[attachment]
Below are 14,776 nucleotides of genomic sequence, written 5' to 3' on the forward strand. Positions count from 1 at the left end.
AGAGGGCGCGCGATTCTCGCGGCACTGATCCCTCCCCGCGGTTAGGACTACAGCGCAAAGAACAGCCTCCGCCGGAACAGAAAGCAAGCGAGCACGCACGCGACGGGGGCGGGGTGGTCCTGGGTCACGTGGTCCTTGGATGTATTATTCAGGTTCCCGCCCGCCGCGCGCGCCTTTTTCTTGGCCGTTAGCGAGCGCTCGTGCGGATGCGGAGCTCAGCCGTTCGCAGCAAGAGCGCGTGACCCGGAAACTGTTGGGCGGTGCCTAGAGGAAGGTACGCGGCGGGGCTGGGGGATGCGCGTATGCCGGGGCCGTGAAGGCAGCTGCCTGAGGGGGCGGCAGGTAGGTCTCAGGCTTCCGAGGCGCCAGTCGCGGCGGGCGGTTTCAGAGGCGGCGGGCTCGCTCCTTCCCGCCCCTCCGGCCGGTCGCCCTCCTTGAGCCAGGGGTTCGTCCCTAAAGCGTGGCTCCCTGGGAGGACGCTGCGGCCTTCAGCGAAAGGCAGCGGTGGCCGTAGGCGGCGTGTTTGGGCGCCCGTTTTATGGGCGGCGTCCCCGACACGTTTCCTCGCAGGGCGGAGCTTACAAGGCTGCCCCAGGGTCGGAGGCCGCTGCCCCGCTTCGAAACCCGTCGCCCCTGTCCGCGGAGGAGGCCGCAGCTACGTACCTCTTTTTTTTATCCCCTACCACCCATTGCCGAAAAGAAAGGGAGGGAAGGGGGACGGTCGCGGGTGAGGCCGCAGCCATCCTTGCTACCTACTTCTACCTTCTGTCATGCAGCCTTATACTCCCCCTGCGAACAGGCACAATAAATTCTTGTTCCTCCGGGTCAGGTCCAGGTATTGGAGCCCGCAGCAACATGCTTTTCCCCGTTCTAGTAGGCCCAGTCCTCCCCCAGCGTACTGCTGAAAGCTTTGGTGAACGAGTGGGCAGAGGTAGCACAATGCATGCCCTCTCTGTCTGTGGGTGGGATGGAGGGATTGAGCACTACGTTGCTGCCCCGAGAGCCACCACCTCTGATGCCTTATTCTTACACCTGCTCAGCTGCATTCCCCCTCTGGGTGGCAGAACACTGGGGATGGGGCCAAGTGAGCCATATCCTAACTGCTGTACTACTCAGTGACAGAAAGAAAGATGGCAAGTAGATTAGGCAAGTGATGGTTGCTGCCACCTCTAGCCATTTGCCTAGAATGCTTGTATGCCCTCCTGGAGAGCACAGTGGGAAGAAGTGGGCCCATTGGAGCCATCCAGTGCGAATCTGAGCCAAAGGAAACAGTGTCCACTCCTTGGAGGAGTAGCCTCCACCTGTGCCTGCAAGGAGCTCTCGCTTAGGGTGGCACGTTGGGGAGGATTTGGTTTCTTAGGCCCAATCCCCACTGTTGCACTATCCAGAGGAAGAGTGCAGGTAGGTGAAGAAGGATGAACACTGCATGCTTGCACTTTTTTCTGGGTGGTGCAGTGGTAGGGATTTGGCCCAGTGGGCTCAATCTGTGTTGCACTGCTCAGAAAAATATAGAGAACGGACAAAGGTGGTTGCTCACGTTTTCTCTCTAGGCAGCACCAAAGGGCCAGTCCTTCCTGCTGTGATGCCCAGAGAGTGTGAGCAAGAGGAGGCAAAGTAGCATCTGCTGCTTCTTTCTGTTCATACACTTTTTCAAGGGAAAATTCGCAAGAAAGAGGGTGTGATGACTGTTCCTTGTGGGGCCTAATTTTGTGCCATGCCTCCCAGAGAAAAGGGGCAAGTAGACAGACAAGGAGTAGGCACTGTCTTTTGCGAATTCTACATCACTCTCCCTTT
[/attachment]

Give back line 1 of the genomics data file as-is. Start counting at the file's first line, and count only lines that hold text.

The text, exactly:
Below are 14,776 nucleotides of genomic sequence, written 5' to 3' on the forward strand. Positions count from 1 at the left end.